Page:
EDITOR’S NOTE: This story includes a graphic depiction of an autopsy.
On a recent weekday morning, a reporter and a photographer from The Olympian were allowed to watch an autopsy, from start to finish, at the Thurston County Coroner’s Office.
During the procedure, the autopsy team — a forensic pathologist and his assistants, dressed in surgical garb — was visible through the large glass window of the observation room.
The man to be examined was in his 50s, barefoot but still clothed in blue jeans and a black shirt.
Never miss a local story.
He had been found at a local motel the day before, lying on the bed in his room. Suspected heroin paraphernalia, including a syringe, was collected from the bedside table.
When he was found, he had a burned-out cigarette sticking straight up from his lips, about an inch of ash still intact. Coroner Gary Warnock said that in all his years with the office, he had never seen that before.
The goal of the autopsy, Warnock said, was to rule out death by natural causes.
By examining the man’s organs, including his heart, lungs, liver and brain, the coroner could rule out circulatory issues, heart disease or cancerous tumors, he said.
The forensic pathologist, Dr. Emmanuel Lacsina, and his assistant, Jermane Evans, removed all of the dead man’s clothing.
An assistant went through the man’s pockets, removing crumpled dollar bills. He had $39 in bills and some loose change.
Police and first responders are not supposed to go through a dead person’s pockets — that is work for his office, Warnock said. The money will go to the man’s family once they’re found.
Assistant deputy coroner Joe West then took photos of the body.
Lacsina’s examination of the man’s arms revealed puncture marks from suspected heroin use, Warnock said.
Evans then performed a “femoral drain,” using a syringe to draw blood that will be sent to the Washington State Patrol Crime Lab for a toxicology exam.
It typically takes six to 10 weeks for the Coroner’s Office to receive the results of such an exam, Warnock said. The toxicology exam will tell investigators what drugs were in the man’s blood at his time of death to help determine if it was from an overdose.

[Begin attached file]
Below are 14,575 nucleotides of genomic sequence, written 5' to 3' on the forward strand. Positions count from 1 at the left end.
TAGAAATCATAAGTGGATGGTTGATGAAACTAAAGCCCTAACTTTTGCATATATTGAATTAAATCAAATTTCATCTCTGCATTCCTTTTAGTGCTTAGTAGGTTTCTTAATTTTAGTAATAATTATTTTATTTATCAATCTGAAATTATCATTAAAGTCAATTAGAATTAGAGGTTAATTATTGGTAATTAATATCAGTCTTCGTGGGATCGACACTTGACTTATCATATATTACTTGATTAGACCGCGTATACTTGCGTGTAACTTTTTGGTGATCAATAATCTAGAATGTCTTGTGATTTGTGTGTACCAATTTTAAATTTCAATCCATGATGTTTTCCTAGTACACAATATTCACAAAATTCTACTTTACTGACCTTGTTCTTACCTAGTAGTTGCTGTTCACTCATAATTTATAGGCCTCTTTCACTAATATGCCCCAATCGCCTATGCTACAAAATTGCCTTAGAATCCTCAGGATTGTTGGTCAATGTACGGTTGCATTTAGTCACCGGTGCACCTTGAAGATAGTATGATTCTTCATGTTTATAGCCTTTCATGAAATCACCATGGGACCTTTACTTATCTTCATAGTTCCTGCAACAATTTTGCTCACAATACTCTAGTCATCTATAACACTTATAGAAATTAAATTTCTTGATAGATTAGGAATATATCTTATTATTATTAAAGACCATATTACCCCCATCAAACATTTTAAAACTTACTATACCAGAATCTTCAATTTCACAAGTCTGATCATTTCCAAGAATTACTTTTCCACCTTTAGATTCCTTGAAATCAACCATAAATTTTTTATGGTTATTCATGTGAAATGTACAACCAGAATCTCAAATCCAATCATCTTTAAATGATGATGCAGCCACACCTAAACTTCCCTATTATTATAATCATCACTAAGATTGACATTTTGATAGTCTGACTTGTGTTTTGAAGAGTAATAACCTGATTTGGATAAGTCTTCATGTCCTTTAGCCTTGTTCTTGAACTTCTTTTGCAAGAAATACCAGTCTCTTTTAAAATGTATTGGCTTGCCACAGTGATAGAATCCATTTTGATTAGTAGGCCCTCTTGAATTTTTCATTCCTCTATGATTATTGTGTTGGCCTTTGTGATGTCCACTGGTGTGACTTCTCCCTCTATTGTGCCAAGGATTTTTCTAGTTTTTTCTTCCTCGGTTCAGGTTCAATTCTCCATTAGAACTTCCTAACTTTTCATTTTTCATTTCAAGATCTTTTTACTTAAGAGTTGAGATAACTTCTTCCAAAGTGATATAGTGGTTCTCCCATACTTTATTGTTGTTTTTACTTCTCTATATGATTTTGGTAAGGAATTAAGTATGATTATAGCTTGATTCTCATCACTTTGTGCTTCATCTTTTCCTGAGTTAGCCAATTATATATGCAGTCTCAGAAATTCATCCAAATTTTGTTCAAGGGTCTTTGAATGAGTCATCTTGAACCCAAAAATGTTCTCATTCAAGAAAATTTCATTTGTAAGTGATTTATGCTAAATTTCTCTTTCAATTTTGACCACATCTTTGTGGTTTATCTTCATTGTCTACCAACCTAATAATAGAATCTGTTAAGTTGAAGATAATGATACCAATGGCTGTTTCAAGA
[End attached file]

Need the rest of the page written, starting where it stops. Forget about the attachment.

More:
Next, Evans used a scalpel to make a “Y” incision on the deceased’s body. The incision includes two cuts that begin at each shoulder and meet at the bottom of the sternum, continuing in one line to the pubic bone.
Evans used a pair of garden shears to snap off the sternum to expose the heart and lungs.
Then the team could remove the internal organs. They removed the lungs, liver and heart and examined them for abnormalities to rule out natural death, such as from cancers or circulatory issues, Warnock said.
Lacsina noted the dead man “loved his cigarettes,” alluding to the blackening of the lungs, a common trait in longtime smokers. The liver was cut into pieces and examined for signs of damage from alcohol or cirrhosis.
Photographs are taken of the organs before they are weighed and put back inside the chest cavity.
Evans then made a long cut at the back of the man’s skull and peeled the scalp upward, so that it covered the face. He used an electric saw to cut through the skull so the brain could be removed, weighed and photographed.
After the organs were returned, Evans sewed the man back up.
The autopsy took less than two hours.
Lacsina noted that a strong odor of alcohol came from the internal organs. The large amount of fluid found in the man’s lungs was consistent with a drug overdose, he added
“The autopsy indicates that the most logical cause of death will be confirmed by toxicology as a heroin overdose,” Lacsina said.
Jeremy Pawloski: 360-754-5445 firstname.lastname@example.org